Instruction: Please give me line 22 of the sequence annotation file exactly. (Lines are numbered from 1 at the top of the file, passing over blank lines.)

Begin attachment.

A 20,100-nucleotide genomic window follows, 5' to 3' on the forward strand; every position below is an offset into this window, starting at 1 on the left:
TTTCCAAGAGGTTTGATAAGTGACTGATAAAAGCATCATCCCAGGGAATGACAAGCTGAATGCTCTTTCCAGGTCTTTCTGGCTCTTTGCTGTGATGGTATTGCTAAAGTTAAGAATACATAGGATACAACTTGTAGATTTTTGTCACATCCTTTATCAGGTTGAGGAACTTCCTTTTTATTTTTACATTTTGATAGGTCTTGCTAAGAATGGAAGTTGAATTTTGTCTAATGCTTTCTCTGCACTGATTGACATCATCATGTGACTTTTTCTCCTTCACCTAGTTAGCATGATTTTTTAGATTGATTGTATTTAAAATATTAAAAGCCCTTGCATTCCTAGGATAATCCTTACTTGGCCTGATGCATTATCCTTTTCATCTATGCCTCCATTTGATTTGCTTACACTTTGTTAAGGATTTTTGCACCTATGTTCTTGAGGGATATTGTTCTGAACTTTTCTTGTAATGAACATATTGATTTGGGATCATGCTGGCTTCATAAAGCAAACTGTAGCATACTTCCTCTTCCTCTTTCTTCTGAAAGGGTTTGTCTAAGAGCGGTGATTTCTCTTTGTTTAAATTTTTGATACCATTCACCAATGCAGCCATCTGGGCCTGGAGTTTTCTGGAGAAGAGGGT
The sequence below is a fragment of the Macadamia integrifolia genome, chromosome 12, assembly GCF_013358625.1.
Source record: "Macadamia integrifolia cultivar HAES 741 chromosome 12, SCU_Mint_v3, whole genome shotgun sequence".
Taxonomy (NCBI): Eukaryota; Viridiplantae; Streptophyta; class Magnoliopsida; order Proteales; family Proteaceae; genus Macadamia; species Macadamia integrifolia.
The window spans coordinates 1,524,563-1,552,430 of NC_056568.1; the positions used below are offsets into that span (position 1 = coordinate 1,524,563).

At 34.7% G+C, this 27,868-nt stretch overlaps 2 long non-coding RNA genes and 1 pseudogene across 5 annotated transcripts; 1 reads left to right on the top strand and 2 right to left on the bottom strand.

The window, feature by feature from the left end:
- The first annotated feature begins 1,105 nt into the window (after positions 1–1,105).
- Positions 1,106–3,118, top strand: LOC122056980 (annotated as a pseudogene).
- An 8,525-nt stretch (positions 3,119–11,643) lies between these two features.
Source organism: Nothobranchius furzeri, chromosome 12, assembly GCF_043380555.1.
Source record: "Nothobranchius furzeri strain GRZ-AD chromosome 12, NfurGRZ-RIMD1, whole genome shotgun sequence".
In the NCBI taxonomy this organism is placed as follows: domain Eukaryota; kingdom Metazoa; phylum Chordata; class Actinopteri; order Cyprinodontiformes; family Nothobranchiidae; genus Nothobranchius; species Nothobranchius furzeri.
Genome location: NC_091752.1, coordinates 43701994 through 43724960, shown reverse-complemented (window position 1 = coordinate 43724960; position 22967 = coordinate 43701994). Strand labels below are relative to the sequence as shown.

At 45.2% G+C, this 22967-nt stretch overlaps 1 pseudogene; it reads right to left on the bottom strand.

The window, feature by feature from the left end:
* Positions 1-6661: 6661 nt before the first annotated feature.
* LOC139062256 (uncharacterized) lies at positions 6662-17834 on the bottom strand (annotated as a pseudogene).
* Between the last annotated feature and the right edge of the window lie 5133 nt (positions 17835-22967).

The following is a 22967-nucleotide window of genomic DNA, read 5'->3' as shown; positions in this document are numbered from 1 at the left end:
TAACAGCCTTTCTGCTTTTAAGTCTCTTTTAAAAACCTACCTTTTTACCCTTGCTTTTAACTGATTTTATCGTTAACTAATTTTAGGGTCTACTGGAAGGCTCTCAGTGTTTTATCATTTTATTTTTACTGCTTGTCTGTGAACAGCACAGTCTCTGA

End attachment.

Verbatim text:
TAACAGCCTTTCTGCTTTTAAGTCTCTTTTAAAAACCTACCTTTTTACCCTTGCTTTTAACTGATTTTATCGTTAACTAATTTTAGGGTCTACTGGAAGGCTCTCAGTGTTTTATCATTTTATTTTTACTGCTTGTCTGTGAACAGCACAGTCTCTGA